Raise a Glass to Germantown’s Oktoberfest!
Going back to its origins in Munich, Germany 200 years ago, Oktoberfest has been known to be a rather wildly festive event celebrated with accordians, brass bands, singing, dancing and free-flowing beer.
Nashville’s historic Germantown district does share the same German heritage, but Oktoberfest here is more of a cultural, family-friendly festival, where pooches dress for their very own parade and the organ grinder stops to chat with wide-eyed kids.
Every October this quaint district serves up German hospitality in rollicking style. Die Musik Meisters don their leather breeches and alpine hats ready for a little yodeling and mountain music and the crowd gathers.
Saturday, October 13 will be the 33rd Nashville Oktoberfest and from 9:00 a.m. – 6:00 p.m. the district will reverberate with its unique brand of traditional German revelry. The Germantown street festival encompasses a six-block area between the Tennessee Bicentennial Mall/Farmer’s Market and Taylor Street, and between Fifth Avenue North and Rosa L. Parks Boulevard.
The two historic churches on Seventh Avenue North and Monroe Street ~Assumption Catholic Church and Monroe Street United Methodist Church ~ are the hub of the day’s activities. Just look for the tall steeple. Proceeds from the event go toward their continued restoration and for neighborhood improvement projects. Plenty of free parking is available beside the festival site, at the Farmer’s Market and Bicentennial Mall.
Oktoberfest is Nashville’s longest running cultural festival. Visitors can enjoy a wide variety of traditional German food and beverages, plus a variety of specialty foods and home baked goods. It’s a good thing the 5K Annual Bier Run starts early at 8:00 a.m. before runners get weighed down with all that rich food and ample supply of beverages!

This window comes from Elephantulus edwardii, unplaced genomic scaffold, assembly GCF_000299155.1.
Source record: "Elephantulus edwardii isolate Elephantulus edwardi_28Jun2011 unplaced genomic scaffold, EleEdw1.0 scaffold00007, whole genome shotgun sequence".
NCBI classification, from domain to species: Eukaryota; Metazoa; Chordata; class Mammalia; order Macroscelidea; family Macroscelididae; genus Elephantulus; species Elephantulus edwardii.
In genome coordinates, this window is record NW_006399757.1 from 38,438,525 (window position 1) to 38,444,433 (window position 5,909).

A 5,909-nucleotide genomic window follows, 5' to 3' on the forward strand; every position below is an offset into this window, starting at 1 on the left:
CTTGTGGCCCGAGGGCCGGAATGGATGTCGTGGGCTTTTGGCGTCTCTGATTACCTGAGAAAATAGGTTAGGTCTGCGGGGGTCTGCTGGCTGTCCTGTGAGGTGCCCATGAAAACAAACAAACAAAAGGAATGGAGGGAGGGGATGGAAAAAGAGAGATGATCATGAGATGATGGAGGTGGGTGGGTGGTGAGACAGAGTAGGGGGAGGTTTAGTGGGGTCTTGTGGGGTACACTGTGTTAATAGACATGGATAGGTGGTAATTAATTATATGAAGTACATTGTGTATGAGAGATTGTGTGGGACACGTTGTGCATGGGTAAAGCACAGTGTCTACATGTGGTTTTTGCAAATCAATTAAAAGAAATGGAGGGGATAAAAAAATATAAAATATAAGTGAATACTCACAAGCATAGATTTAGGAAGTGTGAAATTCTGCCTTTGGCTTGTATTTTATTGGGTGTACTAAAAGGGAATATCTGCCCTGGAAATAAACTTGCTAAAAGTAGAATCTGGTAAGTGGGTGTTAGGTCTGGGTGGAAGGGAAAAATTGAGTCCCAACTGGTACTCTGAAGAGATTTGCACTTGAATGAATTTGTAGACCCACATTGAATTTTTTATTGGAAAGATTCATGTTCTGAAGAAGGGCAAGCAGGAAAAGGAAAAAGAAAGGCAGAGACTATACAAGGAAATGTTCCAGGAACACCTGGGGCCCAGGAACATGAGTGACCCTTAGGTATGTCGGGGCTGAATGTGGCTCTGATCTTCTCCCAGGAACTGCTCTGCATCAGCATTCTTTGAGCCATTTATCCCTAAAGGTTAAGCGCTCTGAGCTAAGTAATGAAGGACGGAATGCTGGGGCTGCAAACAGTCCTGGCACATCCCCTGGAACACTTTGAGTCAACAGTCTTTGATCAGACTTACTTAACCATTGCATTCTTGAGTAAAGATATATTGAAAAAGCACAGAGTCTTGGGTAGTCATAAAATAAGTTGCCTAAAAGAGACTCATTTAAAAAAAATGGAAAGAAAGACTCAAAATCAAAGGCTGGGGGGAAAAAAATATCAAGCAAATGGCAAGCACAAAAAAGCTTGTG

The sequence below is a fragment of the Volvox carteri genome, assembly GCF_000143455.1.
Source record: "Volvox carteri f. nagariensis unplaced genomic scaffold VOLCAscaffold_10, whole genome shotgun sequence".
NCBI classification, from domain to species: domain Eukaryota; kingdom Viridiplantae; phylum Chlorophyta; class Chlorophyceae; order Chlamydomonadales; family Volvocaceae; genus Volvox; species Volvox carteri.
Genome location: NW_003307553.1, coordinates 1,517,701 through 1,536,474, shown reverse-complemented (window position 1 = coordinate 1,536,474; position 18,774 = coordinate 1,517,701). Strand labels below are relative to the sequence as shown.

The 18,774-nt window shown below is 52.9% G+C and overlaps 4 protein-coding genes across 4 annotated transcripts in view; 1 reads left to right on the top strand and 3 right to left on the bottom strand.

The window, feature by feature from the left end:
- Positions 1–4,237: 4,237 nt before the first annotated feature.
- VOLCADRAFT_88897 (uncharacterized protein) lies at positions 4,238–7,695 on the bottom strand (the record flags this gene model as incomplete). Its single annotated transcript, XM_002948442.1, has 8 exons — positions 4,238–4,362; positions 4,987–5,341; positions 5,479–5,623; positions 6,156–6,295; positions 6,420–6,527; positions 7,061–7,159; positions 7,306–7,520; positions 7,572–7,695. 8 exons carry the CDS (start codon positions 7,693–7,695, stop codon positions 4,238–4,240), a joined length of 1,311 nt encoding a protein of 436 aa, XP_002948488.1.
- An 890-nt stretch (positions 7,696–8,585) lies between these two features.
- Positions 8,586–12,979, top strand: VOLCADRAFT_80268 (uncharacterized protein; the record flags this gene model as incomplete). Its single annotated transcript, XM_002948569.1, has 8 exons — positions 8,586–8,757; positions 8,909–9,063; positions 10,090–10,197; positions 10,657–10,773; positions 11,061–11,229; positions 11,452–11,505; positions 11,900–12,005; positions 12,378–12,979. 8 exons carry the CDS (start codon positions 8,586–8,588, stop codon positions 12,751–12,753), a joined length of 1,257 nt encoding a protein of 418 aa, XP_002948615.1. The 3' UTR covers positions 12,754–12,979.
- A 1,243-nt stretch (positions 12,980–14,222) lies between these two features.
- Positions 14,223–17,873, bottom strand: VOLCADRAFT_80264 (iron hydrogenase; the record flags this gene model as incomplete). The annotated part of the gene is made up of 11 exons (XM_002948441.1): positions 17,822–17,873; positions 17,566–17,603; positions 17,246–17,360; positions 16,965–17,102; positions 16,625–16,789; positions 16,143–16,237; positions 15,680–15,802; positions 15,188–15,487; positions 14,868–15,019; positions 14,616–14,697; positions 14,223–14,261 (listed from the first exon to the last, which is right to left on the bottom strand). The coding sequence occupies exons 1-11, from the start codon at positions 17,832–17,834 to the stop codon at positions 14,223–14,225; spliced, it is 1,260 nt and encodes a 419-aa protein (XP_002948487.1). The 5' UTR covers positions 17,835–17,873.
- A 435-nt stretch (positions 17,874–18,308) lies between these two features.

The 5K run kicks off festivities as runners sprint through the Bicentennial Mall, Farmers Market and the streets of Germantown. The festival officially begins at 9:00 a.m. and will feature 18 performing groups on three stages. After the opening ceremony, community wide worship services will be held at both the historic sponsoring churches.
The kids will all want to gravitate to Funland, a free children’s activity area featuring games, pony rides, face painting, clowns, and Conductor Jack and his Musical Review. Enjoy wandering past arts, crafts, antique and specialty booths.
If you’d like to explore a little further afield, Historic Germantown actually encompasses an 18 square block area that was Nashville’s first residential subdivision, created in 1830 on a land grant awarded to James McGavock for his service in the Revolutionary War. It is a fascinating mix of architecture, proudly preserved in this thriving neighborhood.
There’s a good chance you’ll be having so much fun at the festival you’ll want to come back another day to take in the other sights. If Oktoberfest whets your appetite for more authentic German food, there’s always Nashville’s famous Gerst Haus on Woodland Street to visit next!